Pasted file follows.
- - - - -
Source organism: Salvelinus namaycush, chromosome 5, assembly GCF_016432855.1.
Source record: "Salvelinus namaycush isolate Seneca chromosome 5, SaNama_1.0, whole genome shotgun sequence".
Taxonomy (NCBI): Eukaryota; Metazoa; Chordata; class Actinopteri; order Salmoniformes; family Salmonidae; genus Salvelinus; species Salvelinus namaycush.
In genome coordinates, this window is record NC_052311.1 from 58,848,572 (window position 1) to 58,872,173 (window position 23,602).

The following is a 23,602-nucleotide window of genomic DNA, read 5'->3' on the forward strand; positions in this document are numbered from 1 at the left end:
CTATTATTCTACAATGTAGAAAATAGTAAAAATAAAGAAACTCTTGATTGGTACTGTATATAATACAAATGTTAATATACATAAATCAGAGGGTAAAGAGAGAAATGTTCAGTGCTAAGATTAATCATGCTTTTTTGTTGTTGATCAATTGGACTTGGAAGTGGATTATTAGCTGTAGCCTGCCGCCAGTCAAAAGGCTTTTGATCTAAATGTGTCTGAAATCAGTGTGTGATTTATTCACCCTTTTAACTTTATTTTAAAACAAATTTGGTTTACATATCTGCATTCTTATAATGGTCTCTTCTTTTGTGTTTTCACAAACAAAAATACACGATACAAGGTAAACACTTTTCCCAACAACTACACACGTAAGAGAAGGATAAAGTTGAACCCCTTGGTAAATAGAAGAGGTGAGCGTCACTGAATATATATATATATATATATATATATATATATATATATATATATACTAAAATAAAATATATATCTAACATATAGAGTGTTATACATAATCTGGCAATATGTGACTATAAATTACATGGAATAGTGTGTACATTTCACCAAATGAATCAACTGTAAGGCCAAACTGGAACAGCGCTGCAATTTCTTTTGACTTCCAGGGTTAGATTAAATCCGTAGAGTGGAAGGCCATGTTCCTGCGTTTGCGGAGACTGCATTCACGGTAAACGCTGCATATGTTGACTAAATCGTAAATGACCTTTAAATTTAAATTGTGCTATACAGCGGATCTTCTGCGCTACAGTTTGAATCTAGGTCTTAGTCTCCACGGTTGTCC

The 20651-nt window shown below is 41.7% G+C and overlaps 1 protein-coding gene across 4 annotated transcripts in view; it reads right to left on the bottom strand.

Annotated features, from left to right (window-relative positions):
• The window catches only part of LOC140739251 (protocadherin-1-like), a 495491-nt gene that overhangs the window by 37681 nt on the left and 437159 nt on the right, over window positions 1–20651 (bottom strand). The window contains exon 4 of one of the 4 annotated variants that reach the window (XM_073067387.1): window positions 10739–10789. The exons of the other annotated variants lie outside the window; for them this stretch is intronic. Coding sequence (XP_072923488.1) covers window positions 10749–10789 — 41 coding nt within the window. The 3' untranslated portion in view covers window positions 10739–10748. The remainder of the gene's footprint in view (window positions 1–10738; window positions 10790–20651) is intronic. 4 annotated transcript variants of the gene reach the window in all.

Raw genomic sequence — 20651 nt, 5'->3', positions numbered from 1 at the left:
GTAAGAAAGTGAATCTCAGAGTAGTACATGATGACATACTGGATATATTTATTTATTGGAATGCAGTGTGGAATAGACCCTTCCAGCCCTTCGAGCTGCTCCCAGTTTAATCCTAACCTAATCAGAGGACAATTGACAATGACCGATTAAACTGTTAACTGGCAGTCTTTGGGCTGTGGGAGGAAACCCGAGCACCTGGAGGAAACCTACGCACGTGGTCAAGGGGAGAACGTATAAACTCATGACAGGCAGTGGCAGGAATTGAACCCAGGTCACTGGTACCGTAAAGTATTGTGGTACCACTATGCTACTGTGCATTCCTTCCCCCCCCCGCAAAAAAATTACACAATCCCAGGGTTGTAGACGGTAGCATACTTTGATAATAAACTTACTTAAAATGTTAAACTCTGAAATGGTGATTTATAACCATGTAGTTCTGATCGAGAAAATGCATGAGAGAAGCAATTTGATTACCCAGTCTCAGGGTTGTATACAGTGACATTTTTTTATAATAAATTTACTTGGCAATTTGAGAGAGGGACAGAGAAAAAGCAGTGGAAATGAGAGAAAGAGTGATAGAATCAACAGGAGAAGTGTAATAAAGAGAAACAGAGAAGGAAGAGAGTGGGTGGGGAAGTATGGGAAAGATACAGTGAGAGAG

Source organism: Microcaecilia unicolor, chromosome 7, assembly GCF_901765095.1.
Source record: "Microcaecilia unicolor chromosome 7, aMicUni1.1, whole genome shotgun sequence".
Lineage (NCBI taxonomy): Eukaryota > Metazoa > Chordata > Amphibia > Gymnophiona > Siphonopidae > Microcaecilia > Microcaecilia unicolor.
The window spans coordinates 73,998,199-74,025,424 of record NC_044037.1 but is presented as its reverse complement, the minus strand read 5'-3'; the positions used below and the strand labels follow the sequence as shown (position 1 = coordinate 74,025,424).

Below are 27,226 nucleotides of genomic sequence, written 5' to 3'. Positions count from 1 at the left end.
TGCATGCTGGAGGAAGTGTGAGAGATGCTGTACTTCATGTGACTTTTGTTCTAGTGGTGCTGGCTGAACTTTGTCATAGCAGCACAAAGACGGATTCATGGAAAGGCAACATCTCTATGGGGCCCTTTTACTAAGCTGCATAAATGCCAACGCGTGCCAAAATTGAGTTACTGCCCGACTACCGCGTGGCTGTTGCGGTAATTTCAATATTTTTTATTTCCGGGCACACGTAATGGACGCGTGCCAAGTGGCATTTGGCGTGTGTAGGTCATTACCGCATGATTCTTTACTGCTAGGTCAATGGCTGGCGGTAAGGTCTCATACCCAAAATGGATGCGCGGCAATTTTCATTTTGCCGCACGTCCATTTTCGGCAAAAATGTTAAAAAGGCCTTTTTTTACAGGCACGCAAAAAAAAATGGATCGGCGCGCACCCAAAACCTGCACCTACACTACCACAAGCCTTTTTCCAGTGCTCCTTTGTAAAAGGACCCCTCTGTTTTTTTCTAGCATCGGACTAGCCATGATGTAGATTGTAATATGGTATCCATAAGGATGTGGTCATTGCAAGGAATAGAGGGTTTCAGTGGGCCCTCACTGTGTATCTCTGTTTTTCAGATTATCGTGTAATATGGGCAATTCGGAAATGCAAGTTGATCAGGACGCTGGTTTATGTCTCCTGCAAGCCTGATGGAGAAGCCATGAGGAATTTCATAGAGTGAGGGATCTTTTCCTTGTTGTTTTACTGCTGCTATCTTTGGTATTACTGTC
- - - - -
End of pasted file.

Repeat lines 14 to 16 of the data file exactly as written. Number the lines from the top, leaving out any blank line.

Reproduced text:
Lineage (NCBI taxonomy): Eukaryota > Metazoa > Chordata > Amphibia > Gymnophiona > Siphonopidae > Microcaecilia > Microcaecilia unicolor.
The window spans coordinates 73,998,199-74,025,424 of record NC_044037.1 but is presented as its reverse complement, the minus strand read 5'-3'; the positions used below and the strand labels follow the sequence as shown (position 1 = coordinate 74,025,424).

Below are 27,226 nucleotides of genomic sequence, written 5' to 3'. Positions count from 1 at the left end.